Tag Archives: Black history

Rosenwald School-Edgefield County, South Carolina

I found this photo of a 6-teacher school in Edgefield County in Carter Woodson’s The Rural Negro, but the name of the school was not given, just the county. The Rosenwald Database is down until Summer 2023. According to the South Carolina Department of Archives and History, Edgefield County had two 6-teacher schools, the Edgefield School and the Johnston School. Please let me know if you are able to confirm which one it was.

Reference: Woodson, C. Godwin., Association for the Study of Negro Life and History, i. (1930). The Rural Negro. Washington, D.C.: The Association for the Study of Negro Life and History, inc.

The Home of Horace M. Bond-Atlanta, Georgia

Dr. Horace Mann Bond was an educator and social activist who spent his final years in Atlanta. After serving as president of Lincoln University, he resigned and began serving as the Dean of Education at Atlanta University.

When he first arrived, he lived on Beckwith Street with his wife, Julia, and their three children, Jane, James, and Julian. By 1967, they lived on Lee Street, now Westview Drive.

Sign outside of apartment building

James and Julian ran successful political campaigns from this apartment building. James was a member of the Atlanta City Council. Julian was the head of the NAACP and SNCC. He served in both houses of the Georgia legislature.

Funny ad from the May 1975 Atlanta Constitution

Julia and Horace are buried in Southview Cemetery. Julian was cremated and his ashes were scattered. I am assuming this is a cenotaph, or some of his ashes are buried here, too.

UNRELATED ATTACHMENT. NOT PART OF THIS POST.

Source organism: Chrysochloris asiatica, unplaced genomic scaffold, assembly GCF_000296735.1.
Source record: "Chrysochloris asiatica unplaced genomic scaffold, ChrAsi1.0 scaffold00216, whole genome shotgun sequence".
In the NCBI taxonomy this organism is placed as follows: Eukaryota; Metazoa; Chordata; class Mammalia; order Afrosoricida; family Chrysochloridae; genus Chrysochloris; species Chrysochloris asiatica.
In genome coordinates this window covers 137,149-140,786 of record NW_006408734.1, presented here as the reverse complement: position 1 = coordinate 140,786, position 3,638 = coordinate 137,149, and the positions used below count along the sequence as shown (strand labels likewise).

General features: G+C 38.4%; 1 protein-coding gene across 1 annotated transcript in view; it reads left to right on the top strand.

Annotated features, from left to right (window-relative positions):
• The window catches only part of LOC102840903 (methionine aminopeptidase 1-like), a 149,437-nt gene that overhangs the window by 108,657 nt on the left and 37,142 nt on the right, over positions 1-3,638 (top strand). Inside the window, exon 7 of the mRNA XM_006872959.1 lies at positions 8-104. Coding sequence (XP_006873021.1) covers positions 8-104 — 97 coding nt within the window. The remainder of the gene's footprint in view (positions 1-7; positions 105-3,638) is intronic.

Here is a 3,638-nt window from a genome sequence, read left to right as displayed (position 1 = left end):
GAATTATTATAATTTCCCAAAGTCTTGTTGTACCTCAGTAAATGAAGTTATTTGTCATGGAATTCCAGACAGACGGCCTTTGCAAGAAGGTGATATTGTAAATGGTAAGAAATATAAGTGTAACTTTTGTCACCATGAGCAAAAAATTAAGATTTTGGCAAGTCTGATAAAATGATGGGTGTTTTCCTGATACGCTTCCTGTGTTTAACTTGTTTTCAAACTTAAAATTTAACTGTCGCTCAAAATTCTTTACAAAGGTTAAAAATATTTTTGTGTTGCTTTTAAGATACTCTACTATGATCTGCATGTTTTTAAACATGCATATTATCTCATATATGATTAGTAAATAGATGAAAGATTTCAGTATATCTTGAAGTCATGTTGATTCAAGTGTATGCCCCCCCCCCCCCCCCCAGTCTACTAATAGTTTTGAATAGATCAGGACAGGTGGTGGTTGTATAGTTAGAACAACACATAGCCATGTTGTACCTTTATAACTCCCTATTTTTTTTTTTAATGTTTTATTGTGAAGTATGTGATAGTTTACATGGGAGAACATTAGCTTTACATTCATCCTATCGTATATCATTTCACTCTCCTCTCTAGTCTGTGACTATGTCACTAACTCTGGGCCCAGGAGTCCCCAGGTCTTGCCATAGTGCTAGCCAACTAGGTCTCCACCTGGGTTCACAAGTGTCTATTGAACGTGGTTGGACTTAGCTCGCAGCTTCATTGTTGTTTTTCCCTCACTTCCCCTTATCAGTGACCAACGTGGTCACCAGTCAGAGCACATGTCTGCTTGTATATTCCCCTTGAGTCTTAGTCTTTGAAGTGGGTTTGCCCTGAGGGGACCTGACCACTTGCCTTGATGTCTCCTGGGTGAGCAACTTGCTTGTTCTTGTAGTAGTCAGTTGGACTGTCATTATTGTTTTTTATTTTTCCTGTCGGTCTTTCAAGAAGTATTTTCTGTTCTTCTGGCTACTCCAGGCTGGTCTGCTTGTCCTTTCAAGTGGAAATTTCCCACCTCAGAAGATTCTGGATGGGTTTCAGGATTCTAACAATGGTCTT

Martin Luther King, Jr. Monument Park-Dublin, Georgia

Created by artist Corey Barksdale, the Martin Luther King, Jr. Monument Park commemorates the speech that Dr. King made as a school boy in 1944 at the First African Baptist Church. It sits between the church and Dublin’s downtown. More info about the park can be read here.

Dudley Motel-Dublin, Georgia

Built in 1958, the Dudley Motel provided respite for Black travelers along US Highway 80 in Dublin, Georgia. The motel hosted such luminaries as Andrew Young and Martin Luther King, Jr.

The Dudley family were prominent entrepreneurs in the community who developed not only the motel, but a cafe, gas station, mortuary, and cemetery for the African American community. For a thorough history on the family, and their history, please visit The Herbert “Hub” Dudley page. There are a lot of great photos there.

It was placed on the The Georgia Trust for Historic Preservation’s 2023 Places in Peril.

Listing in the Travelers’ Green Book: 1966-67 International Edition: For Vacation Without Aggravation